The climbs started with a few miles of decent rollers, trending uphill, but a lot of fun since even with a CX cassette I was able to climb with some of the faster male 29er riders. But then the real climb started…the slog up Winding Stair, a 9-mile steep climb up some of the worst fire track I’ve been on…soft, powdery pumice on top of unpacked mountain sandstone gravel and loose stones. You could call it double-track, but when we witnessed a full-on endure motorcycle spin out at only 10 mph and crash on an uphill section, you knew it wasn’t easy to get traction. I’ll admit it—I walked the steeper pitches since I just didn’t have the gears to spin, nor the tires to get any traction. My Maxxis Raze clinchers were great for most of the race, but not enough read knob or width for this climb. Strangely, I found that I was hiking it faster than some of the other racers were riding it. Reaching the top of Winding Stair Gap and stopping at the aid station for more water for the CamelBack was a relief…looking around off the top of the ridge, it was an absolutely beautiful day…but after a couple minutes, a picture, the water and a ClifBlock for some energy, I was off again.
When you go up, you gotta come down. And the back side of Winding Stair was the best part of the whole race for me. I’d forgotten how much fun it is to be a bigger guy who can still pick a fast line while gravity does most of the work. Eddie had warned the racers beforehand that the roads were open to vehicle traffic, and that there were a lot of blind curves…but still, it’s fun to bomb downhill! So, knowing my health and disability insurance were pretty good, I took off from the top and tried to catch some of the folks who I’d had to let go on the climb. In the drops, I clocked over 42mph on the rutted clay or relatively hard-packed long gravel downhill, passed one guy on a 29er like he was standing still, and…just as soon as I hit the bottom, pinch-flatted going over a rutted section. Big bummer. Fixing it (only losing a few places) I started back up again; this time, the climb up Sassafras Mountain didn’t seem as bad (after Winding Gap, not much could), and there was another long flying downhill section that I had a white-knuckle blast on, making up another place and seeing lost water bottles all over the road from where they’d been shaken loose from their cages.
At the bottom, I was all by myself from then until almost the end, and found myself back on pavement at the ranger station…a long stretch of pretty, rolling county road, then some steep little paved hills with about five or six miles left brought us back up into the Montaluce property and the course went back into the cyclocross course again. There was nobody in sight behind me, and I was almost catching a younger guy that I’d been trading places with throughout the race; but another super-steep and long “run-up” caught me instead. I’d just been passed by the leader of the ‘full’ race, and we started up the hill together…except he didn’t dismount. Holy S*it, I thought—he’s gonna try to ride it!?! I was so shocked (this guy had some serious legs and stamina to do this) that when I got up to the top a good bit later after hooting for him spinning up the whole damn thing, I almost crashed…chain suck city. I lost all my momentum, had to get off and fix that, and just couldn’t get back into the rhythm.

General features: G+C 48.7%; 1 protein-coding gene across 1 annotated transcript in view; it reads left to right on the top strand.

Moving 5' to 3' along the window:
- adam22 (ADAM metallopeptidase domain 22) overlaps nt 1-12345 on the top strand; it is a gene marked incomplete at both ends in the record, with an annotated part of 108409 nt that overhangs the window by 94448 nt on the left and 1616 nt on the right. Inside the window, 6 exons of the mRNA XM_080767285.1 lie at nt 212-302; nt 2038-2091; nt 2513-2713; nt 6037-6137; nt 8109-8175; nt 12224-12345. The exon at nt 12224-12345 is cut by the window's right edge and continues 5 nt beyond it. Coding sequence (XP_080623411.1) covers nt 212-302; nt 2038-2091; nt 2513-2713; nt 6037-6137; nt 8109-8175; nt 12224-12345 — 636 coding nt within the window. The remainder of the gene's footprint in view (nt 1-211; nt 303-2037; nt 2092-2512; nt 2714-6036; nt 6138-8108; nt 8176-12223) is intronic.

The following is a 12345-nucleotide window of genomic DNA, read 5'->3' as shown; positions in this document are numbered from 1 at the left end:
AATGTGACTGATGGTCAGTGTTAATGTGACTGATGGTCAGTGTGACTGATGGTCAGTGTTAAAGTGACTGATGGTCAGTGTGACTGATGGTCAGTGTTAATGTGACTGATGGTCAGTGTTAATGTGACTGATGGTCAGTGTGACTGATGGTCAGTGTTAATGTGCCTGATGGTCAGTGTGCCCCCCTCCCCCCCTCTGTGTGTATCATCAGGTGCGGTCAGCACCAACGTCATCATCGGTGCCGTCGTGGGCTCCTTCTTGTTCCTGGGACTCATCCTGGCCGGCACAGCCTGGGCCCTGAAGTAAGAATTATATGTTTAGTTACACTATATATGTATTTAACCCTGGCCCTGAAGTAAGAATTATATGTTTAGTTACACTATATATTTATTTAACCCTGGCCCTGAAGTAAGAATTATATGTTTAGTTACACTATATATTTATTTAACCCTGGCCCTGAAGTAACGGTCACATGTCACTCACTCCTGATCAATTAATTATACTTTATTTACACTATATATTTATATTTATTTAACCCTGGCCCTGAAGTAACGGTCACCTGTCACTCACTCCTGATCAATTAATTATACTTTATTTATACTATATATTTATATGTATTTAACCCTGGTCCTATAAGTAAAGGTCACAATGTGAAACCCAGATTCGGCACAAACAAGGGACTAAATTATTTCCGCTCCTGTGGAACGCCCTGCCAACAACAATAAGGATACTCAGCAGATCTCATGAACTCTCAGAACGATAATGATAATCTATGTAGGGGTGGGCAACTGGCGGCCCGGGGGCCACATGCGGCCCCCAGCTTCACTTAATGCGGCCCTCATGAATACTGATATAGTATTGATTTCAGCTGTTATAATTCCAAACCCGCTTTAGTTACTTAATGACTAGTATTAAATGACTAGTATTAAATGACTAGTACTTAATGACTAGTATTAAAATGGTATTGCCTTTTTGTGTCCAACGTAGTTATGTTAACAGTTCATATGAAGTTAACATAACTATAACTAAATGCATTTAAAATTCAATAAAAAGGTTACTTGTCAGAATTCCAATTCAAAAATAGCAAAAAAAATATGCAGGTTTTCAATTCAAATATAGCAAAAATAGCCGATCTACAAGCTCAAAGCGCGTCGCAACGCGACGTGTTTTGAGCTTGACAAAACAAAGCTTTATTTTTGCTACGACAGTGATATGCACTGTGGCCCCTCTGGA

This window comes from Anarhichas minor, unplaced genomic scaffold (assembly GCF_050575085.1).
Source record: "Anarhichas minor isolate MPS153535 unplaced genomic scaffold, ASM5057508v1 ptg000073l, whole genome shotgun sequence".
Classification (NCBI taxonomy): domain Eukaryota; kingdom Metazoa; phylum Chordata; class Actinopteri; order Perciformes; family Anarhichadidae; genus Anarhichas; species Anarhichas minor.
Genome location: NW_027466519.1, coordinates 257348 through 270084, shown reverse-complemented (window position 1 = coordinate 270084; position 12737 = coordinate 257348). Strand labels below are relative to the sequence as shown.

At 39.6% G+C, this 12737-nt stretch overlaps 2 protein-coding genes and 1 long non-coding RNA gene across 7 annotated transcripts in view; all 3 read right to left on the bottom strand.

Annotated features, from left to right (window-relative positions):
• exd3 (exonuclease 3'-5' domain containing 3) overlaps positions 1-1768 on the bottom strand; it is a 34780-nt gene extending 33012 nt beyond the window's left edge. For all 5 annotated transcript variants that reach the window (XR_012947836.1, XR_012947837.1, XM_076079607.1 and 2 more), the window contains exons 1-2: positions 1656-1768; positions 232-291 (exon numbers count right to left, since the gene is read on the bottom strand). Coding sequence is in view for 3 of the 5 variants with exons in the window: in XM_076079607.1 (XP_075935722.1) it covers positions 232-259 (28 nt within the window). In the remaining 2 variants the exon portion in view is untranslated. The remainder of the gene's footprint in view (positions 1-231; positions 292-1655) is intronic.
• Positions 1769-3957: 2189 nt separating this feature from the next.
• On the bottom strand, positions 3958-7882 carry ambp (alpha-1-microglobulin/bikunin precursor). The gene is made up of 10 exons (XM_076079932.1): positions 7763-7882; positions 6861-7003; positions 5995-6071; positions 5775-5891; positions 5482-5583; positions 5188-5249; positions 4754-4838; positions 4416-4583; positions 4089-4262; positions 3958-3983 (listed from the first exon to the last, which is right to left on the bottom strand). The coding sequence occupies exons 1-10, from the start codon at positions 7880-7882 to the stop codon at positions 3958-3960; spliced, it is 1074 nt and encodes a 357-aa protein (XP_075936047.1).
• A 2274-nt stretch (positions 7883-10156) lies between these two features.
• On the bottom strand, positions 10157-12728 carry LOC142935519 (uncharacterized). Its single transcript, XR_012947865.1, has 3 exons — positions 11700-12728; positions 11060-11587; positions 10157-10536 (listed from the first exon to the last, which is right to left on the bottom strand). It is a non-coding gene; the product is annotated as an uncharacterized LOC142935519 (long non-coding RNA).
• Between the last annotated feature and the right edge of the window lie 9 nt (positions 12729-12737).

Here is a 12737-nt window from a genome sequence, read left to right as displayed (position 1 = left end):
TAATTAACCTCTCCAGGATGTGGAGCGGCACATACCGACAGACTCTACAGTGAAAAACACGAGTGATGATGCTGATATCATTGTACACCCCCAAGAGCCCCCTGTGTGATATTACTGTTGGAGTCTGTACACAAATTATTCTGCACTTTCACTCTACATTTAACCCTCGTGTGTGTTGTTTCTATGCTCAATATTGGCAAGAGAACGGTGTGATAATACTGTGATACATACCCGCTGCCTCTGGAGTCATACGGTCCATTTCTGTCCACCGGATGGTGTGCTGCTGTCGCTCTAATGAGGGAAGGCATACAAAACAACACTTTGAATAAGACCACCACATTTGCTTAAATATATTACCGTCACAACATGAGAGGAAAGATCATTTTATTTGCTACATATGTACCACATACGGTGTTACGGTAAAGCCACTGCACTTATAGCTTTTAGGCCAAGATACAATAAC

The last mile or so inside the winery property was a mix of CX course and paved road hill climb; not that hard, but by that point I’d pretty much left it all out there already, and just couldn’t catch up to that one guy at the end. The finish was through a chute right at the food tent, with a picture for everyone. I was pretty spent, but nothing that a couple cans of (real) Coke and a couple of bottles of water couldn’t help. I finished in 17th place overall in the Citizen race, and 10th in the 40+ category, at 3:06:49.
Who knew!?! I coulda been a little faster if I’d been in better shape and could have pedaled more of the hills (especially that second big climb), and hadn’t had the two mechanicals. But the race could not have been more fun. Next year, I’m gonna do it again, and will probably change a couple things on the bike… It was easy to see that the 29ers had the advantage going uphill, but the CX bikes had a huge overall advantage (at least with the course conditions as they were—fast and mostly dry). So a cassette change (maybe to a 12-32), and some wider tires to get more uphill traction and downhill flat protection, and I think we’d have a winner setup. I’ll be doing the Three Peaks USA in September (a Pirate Race Productions event by Andrew Stackhouse), so we’ll see how that works out.
Rear View Mirror
The wrap-up? I could have finished the longer race, but it woulda been far less pretty at the end. So my fitness was ok, but not great—I’m still fat and mostly old; comparatively, anyway. But I finished what I’d started, and had a lot of fun doing it. The first time doing anything is always tough because of the unexpected, and I can’t wait to do it again next year. I couldn’t stay for the after-party and awards (and raffle…bummer), but had to head back to NC so I could put my daughter to bed. Four hours later, a beer down the hatch, and I was ready to sleep like a baby, too. And here it is, Monday, and I’m ready to get back on the bike for a little lunchtime spin.